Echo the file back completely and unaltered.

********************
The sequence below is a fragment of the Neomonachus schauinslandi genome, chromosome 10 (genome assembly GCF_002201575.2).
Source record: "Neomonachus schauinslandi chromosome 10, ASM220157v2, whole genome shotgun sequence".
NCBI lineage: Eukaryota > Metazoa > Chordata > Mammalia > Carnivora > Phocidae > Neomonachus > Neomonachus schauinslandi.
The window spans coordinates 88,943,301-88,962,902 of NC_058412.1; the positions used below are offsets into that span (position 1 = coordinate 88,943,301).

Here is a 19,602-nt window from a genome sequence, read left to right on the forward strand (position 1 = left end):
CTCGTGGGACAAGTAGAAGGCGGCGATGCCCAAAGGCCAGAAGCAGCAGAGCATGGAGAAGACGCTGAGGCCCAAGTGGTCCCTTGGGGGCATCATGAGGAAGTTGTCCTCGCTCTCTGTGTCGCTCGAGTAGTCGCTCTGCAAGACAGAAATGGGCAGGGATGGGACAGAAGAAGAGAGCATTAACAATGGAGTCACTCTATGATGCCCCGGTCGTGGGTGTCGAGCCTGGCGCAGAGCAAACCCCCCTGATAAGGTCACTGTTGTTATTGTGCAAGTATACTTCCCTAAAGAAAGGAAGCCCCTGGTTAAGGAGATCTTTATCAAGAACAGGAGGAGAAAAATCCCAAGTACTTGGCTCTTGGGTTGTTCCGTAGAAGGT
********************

The sequence below is a fragment of the Neomonachus schauinslandi genome, chromosome 10 (genome assembly GCF_002201575.2).
Source record: "Neomonachus schauinslandi chromosome 10, ASM220157v2, whole genome shotgun sequence".
NCBI lineage: Eukaryota > Metazoa > Chordata > Mammalia > Carnivora > Phocidae > Neomonachus > Neomonachus schauinslandi.
The window spans coordinates 88,943,301-88,962,902 of NC_058412.1; the positions used below are offsets into that span (position 1 = coordinate 88,943,301).

Here is a 19,602-nt window from a genome sequence, read left to right on the forward strand (position 1 = left end):
CTCGTGGGACAAGTAGAAGGCGGCGATGCCCAAAGGCCAGAAGCAGCAGAGCATGGAGAAGACGCTGAGGCCCAAGTGGTCCCTTGGGGGCATCATGAGGAAGTTGTCCTCGCTCTCTGTGTCGCTCGAGTAGTCGCTCTGCAAGACAGAAATGGGCAGGGATGGGACAGAAGAAGAGAGCATTAACAATGGAGTCACTCTATGATGCCCCGGTCGTGGGTGTCGAGCCTGGCGCAGAGCAAACCCCCCTGATAAGGTCACTGTTGTTATTGTGCAAGTATACTTCCCTAAAGAAAGGAAGCCCCTGGTTAAGGAGATCTTTATCAAGAACAGGAGGAGAAAAATCCCAAGTACTTGGCTCTTGGGTTGTTCCGTAGAAGGT